“HUD would say, take those problems to the contract administrator,” said James Grow, Deputy Director of the San Francisco-based National Housing Law Project. “But tenants don’t always know who the contract administrator is. So, in some ways, it’s disingenuous for HUD to say this without a much more robust information campaign [for residents].”
Contract administrators also are not directly accountable to the public. The Atlanta-based non-profit National Housing Compliance, Inc., which is the contract administrator for most HUD Section 8 contracts in Georgia and Illinois including Concordia Place, referred The Reporter’s questions about the issues at the property to HUD’s regional office in Chicago. HUD has not yet responded to a public records request, submitted nine weeks ago, for documentation of the management reviews that National Housing Compliance is supposed to conduct at Concordia Place.
It’s not entirely clear if NHC, Inc. overlooked complaints from residents at Concordia Place about A-Alert, or if residents didn’t know to direct their complaints to NHC, Inc.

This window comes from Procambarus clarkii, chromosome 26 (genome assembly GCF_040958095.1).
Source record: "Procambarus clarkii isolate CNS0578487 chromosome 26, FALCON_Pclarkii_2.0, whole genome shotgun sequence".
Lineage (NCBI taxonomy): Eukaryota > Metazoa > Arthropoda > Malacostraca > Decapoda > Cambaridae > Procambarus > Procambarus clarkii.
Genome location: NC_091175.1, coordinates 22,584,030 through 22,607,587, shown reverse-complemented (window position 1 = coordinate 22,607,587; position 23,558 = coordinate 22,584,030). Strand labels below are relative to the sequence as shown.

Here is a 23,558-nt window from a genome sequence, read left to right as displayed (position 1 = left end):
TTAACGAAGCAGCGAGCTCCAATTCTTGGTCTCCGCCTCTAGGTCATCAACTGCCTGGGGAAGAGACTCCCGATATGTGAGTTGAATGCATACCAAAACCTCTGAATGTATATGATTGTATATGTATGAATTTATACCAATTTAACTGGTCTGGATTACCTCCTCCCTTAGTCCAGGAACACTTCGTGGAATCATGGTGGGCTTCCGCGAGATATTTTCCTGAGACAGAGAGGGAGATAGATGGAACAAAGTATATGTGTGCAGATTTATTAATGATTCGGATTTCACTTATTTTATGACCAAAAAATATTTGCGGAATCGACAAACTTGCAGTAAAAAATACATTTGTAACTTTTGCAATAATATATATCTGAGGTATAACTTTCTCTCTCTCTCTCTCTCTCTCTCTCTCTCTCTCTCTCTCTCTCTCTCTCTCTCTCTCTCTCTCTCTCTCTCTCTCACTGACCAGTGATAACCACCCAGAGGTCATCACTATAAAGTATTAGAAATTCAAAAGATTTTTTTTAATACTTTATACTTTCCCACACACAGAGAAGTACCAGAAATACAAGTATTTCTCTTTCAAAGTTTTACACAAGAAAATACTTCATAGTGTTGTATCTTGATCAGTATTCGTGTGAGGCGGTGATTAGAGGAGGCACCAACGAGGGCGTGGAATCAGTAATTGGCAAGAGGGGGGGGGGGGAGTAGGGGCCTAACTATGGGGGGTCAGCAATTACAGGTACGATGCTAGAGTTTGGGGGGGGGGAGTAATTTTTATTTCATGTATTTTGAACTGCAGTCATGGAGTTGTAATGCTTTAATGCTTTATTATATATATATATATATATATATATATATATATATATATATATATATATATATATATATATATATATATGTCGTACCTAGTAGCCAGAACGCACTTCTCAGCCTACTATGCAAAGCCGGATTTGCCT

Either way, security concerns are particularly difficult to address in subsidized housing, Walz said, because HUD does not require owners to provide security and doesn’t have guidelines for what constitutes good or bad security. More guidance from HUD could help owners, tenants and advocates better understand and agree on the role of security at these developments, she said.
Galante countered that security at each development is different, making it an area that HUD shouldn’t try to regulate.
“I think you really want to be careful not to tie the hands of owners of these properties to get things done,” she said.
Advocates said the lack of direction from HUD, coupled with the agency’s lax oversight of security subcontractors, means that even if HUD demands that Concordia Place terminate their contract with A-Alert as part of the corrective action, A-Alert could still receive contracts at other HUD properties.
“I think that scenario is not only possible,” Walz said, “but it has happened” with other companies.